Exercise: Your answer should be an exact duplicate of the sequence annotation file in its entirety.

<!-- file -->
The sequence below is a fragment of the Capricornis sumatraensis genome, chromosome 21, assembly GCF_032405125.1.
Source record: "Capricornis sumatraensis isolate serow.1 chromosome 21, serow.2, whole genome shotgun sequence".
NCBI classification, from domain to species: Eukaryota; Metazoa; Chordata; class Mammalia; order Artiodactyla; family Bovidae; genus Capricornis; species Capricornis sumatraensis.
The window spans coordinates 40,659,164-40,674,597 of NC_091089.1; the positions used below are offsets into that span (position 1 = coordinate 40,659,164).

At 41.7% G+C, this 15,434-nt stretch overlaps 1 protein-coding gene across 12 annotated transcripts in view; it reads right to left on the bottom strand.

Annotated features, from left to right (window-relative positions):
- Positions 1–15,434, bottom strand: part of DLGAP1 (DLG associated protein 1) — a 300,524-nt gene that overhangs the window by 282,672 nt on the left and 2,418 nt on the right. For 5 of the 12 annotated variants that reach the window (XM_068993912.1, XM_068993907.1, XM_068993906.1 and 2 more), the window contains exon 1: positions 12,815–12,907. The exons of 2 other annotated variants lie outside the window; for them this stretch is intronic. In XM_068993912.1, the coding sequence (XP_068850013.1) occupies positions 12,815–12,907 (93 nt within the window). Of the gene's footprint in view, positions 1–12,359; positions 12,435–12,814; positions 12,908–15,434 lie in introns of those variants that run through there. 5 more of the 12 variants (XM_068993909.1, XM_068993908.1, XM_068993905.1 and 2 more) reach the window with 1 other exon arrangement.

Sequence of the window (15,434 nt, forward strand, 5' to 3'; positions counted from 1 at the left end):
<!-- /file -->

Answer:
The sequence below is a fragment of the Capricornis sumatraensis genome, chromosome 21, assembly GCF_032405125.1.
Source record: "Capricornis sumatraensis isolate serow.1 chromosome 21, serow.2, whole genome shotgun sequence".
NCBI classification, from domain to species: Eukaryota; Metazoa; Chordata; class Mammalia; order Artiodactyla; family Bovidae; genus Capricornis; species Capricornis sumatraensis.
The window spans coordinates 40,659,164-40,674,597 of NC_091089.1; the positions used below are offsets into that span (position 1 = coordinate 40,659,164).

At 41.7% G+C, this 15,434-nt stretch overlaps 1 protein-coding gene across 12 annotated transcripts in view; it reads right to left on the bottom strand.

Annotated features, from left to right (window-relative positions):
- Positions 1–15,434, bottom strand: part of DLGAP1 (DLG associated protein 1) — a 300,524-nt gene that overhangs the window by 282,672 nt on the left and 2,418 nt on the right. For 5 of the 12 annotated variants that reach the window (XM_068993912.1, XM_068993907.1, XM_068993906.1 and 2 more), the window contains exon 1: positions 12,815–12,907. The exons of 2 other annotated variants lie outside the window; for them this stretch is intronic. In XM_068993912.1, the coding sequence (XP_068850013.1) occupies positions 12,815–12,907 (93 nt within the window). Of the gene's footprint in view, positions 1–12,359; positions 12,435–12,814; positions 12,908–15,434 lie in introns of those variants that run through there. 5 more of the 12 variants (XM_068993909.1, XM_068993908.1, XM_068993905.1 and 2 more) reach the window with 1 other exon arrangement.

Sequence of the window (15,434 nt, forward strand, 5' to 3'; positions counted from 1 at the left end):